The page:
I think not ! Carriers are near the end of usefulness not because of a Chinese weapon, but because of new capabilities on the horizon of our own systems. Carriers are more at danger from Subs than anything, the Carrier is surrounded by the Aegis system on Destroyers, which by the way can EASILY take out a large BALLISTIC or CRUISE weapon coming from 1700 miles away, and not just one BUT DOZENS from just ONE SHIP, the Carriers are surrounded by MANY ! Then you have your own aircraft with weapons that can take said weapons out as well, hundreds of miles away. And known number of the DF-21-D is about 80 units, really, the DF-21-D is more of a psych tool than anything. Russia and France have way better anti ship weapons than the DF, So really all of this is moot.

  • Report this Comment On August 10, 2013, at 9:38 PM, DAenemyISus wrote:

    Today's war will be fought with drones and nuclear arms.

    Tomorrows wars, then, will be fought with sticks and stones.

  • Report this Comment On August 11, 2013, at 1:12 AM, lamottaart wrote:

    Why spend all that money and energy, when we can launch a high-speed drone attack from the US mainland to North Korea in a matter of hours. Air Craft Carriers are sitting ducks in the waters. We should rather have a satellite-based nuclear-powered drones and satellites armed with laser (to neutralize enemy launch pads on the ground).

  • Report this Comment On August 11, 2013, at 7:49 AM, KUBLOTNIK wrote:

    why do we have a problem with the chinese having all this good missile tech.?? we loved slick-willie ,and he's the one who did an executive order giving U S contractors like loral permission to sell china the tech. until then china couldn't hit THE BROADSIDE OF A BARN with a shotgun. now they have the means to kill our carriers,subs,satellites and cities.and for all that we get their cheap junk in return. what a bargain. !!!!

  • Report this Comment On August 11, 2013, at 10:33 AM, True411 wrote:

    I agree with voiceinshawdows - this Fool analysis is absurd.

    The Nimitz-class carriers are scheduled for retirement in 2058, and the US is already building the next generation Gerald Ford-class carriers. Aircraft carriers aren't going away any time soon.

    In addition, the difference in displacement between the largest (Ohio-class) submarines (16,700 tonnes surfaced) ever built and the Ford-class carrier (101,000 tonnes) should have given the author a clue how ridiculous his analysis is.

  • Report this Comment On August 11, 2013, at 5:55 PM, tsamuelh wrote:

    Please people, think DARPA. Think about AEIGIS as an example, an early '60s DARPA project that was battle ready in the '80s (they gave Reagan an 80% and he green lighted it for deployment). All this talk about what we can right now do is not all that relevant. This will move through a long development. It can be done quicker if they start from boomers. They will be deployed in small numbers initially until they are combat tested. And they do not replace aircraft carriers unless the things deploy as surface ships so their UCAVs can land as well as take off, and then what’s the point? Simply put, don’t hold your breath.

    And aircraft carriers fight between 250mi and 1,500mi off, giving them a psychological value a hidden sip lacks. Also, what battleship? A battleship would be a bunker buster, and I don’t think we have a ship class that seriously does that.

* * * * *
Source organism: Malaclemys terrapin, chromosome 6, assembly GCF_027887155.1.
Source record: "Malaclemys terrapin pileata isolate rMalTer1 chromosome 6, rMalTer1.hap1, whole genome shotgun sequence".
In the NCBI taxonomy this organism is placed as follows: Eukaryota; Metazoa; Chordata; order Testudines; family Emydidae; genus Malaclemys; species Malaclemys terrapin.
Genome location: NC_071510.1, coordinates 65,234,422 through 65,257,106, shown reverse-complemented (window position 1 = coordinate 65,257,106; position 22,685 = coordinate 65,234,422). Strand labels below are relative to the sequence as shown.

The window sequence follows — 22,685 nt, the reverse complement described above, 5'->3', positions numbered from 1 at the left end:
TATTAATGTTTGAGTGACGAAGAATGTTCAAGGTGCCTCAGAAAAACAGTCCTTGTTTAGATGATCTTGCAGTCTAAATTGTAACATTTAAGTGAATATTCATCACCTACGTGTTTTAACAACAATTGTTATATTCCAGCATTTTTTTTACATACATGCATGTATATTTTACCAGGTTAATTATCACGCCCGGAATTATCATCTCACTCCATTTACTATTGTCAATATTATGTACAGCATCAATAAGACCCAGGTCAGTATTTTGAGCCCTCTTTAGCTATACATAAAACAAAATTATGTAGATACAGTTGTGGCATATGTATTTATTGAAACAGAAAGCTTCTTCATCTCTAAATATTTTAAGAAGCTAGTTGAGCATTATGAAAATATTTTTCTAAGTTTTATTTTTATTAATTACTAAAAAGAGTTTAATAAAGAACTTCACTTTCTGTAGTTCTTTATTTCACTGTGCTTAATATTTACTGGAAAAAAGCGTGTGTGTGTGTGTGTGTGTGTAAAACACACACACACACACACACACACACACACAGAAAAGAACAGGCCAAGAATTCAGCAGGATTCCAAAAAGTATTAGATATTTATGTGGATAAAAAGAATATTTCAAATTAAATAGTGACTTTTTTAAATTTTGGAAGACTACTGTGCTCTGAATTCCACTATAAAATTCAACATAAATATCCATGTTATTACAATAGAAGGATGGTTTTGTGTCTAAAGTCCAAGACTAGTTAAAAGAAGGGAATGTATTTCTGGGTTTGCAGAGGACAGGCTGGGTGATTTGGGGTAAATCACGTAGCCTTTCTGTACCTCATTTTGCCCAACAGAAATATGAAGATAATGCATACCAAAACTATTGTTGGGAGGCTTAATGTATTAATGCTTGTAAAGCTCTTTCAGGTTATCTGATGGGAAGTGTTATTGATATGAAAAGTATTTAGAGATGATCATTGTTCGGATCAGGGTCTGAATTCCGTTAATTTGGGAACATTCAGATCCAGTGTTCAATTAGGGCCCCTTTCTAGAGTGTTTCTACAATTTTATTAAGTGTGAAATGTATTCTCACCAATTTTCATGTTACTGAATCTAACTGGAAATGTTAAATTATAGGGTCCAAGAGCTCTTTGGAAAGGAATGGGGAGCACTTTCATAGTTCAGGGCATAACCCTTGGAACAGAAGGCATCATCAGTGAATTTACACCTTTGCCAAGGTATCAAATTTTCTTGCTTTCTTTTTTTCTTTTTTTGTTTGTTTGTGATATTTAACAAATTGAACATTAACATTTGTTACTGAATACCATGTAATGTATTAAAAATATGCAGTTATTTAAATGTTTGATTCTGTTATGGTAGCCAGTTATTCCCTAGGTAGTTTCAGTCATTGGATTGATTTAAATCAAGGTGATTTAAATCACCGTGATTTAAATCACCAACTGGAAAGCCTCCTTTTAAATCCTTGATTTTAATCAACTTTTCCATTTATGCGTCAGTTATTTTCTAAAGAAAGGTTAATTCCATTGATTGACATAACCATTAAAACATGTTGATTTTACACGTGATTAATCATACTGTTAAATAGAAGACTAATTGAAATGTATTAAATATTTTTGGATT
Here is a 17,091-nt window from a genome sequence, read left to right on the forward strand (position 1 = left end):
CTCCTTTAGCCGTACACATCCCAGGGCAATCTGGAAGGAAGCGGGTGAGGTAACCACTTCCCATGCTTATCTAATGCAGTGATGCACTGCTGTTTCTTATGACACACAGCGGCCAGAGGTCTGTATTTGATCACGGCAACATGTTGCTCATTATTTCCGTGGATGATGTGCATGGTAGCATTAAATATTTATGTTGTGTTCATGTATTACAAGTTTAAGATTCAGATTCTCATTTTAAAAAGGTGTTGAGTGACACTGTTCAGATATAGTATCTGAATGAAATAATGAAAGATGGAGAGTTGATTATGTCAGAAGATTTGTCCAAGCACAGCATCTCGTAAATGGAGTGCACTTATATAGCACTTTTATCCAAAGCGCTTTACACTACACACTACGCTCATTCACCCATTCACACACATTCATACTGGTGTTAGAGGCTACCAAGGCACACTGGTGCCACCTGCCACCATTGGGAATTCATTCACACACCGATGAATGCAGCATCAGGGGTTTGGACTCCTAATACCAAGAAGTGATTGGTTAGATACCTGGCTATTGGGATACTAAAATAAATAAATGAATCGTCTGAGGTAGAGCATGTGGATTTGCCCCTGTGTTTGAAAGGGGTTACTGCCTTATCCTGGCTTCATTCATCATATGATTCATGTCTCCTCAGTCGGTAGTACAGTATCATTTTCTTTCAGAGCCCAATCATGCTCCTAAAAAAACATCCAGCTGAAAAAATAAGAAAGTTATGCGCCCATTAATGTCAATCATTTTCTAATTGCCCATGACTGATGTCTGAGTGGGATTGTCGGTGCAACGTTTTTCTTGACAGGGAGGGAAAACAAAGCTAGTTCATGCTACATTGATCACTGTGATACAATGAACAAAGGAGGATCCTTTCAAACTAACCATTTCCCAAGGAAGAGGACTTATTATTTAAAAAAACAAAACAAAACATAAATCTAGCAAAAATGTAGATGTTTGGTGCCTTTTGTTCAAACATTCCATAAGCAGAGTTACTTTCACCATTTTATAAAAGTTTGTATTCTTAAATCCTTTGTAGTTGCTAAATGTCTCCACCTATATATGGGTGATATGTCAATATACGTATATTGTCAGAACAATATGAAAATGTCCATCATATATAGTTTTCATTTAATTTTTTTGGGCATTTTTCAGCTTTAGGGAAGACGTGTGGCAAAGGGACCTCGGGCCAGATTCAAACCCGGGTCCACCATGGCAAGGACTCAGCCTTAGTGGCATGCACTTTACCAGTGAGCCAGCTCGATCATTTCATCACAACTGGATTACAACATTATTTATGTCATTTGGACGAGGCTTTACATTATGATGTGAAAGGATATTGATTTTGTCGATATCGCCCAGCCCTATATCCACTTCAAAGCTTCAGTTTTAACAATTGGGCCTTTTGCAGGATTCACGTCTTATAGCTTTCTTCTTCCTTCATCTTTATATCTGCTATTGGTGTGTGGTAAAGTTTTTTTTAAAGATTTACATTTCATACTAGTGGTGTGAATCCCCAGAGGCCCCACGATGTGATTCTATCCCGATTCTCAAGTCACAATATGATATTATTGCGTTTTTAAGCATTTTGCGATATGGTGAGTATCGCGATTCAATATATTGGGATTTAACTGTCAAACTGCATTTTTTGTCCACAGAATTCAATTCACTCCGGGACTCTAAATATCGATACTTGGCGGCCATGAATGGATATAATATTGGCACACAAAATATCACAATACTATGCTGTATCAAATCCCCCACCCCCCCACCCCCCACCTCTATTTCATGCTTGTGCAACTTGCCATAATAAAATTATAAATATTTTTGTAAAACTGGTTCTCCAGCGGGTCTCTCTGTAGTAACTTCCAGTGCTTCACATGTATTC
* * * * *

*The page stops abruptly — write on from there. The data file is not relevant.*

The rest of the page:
• Report this Comment On August 11, 2013, at 11:47 PM, Sliide wrote:

    Does anyone remember the Chinese picture taken from a Submarine of a US Carrier at Sea?

    Which one was it?

    A. They got in undetected; or;

    B. They were allowed in to make them believe they have the ability to reach carriers, but costing a Fleet Admiral his career.

    Either way, Sub launched carrier missiles can make the long reach of the carrier useless as a protective attribute.

    By the way, air defense systems sucked in the Falklands and on the USS Stark.

    If Super Tankers could be built with internal Drone Launch decks that curve up like the British Ski Jump and can be disguised opening and closing, now a covert Power could slip past most reasoned detection.

    If lower decks armed, fueled and repaired drone craft, manned by robots, then there are fewer people needed as now you do not need shifts of workers, just maintenance and parts replacers.

    Make the Keel open like the Exxon Global Explorer which reached 3000 feet to pull up a sunken Russian sub, but instead making it a Well deck to receive drones (via cargo submarines) that landed at US Land bases, now you can keep things going without need of a landing Deck.

    A Slow Process, but really sneaky.

    Oh yes, Put a Liberian Flag on her.

    Otherwise, make it a stealth ship.

  • Report this Comment On May 11, 2014, at 1:26 PM, James902 wrote:

    You want a good 'battleship.

    Take a massive container ship, modify it to hold 'stacked' cruise missiles, and you have a massively capable shore bombardment ship. Or, the capability to swarm cruise missiles against an enemy surface battle group.

    But the main use would be massive shore bombardment of airbases, naval and infantry bases, power plants, etc.

    As I recall the Navy once had a plan similar to this with a modified container ship carrying over 8,000 cruise missiles.